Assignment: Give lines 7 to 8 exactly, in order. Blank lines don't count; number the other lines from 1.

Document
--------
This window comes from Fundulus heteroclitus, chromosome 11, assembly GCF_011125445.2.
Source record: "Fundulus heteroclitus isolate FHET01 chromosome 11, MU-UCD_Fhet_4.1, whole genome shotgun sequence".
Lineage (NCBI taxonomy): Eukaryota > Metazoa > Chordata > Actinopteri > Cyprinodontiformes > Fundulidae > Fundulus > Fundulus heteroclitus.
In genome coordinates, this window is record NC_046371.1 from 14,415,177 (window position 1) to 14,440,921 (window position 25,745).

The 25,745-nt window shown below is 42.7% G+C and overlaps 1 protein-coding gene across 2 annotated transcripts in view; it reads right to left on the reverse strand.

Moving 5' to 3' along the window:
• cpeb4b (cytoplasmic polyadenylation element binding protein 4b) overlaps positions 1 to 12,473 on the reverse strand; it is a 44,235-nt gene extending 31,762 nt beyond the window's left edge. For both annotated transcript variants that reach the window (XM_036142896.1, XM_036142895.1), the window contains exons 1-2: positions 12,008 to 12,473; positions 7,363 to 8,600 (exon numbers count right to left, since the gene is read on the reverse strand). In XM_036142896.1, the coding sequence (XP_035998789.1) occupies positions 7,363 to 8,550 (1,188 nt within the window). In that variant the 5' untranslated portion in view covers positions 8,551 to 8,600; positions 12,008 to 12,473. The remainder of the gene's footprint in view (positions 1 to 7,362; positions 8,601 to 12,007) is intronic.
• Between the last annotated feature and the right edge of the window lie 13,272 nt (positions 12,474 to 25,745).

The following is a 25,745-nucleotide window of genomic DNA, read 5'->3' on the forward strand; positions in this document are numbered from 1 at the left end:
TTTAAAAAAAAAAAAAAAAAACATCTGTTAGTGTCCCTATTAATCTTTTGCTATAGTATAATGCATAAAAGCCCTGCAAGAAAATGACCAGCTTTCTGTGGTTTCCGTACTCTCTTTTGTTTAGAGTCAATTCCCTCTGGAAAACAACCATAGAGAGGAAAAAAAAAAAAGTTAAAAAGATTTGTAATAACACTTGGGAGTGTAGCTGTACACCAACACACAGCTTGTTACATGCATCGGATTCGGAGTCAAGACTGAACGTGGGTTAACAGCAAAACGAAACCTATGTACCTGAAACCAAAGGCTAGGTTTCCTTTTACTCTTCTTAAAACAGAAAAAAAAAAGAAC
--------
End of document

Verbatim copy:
• cpeb4b (cytoplasmic polyadenylation element binding protein 4b) overlaps positions 1 to 12,473 on the reverse strand; it is a 44,235-nt gene extending 31,762 nt beyond the window's left edge. For both annotated transcript variants that reach the window (XM_036142896.1, XM_036142895.1), the window contains exons 1-2: positions 12,008 to 12,473; positions 7,363 to 8,600 (exon numbers count right to left, since the gene is read on the reverse strand). In XM_036142896.1, the coding sequence (XP_035998789.1) occupies positions 7,363 to 8,550 (1,188 nt within the window). In that variant the 5' untranslated portion in view covers positions 8,551 to 8,600; positions 12,008 to 12,473. The remainder of the gene's footprint in view (positions 1 to 7,362; positions 8,601 to 12,007) is intronic.
• Between the last annotated feature and the right edge of the window lie 13,272 nt (positions 12,474 to 25,745).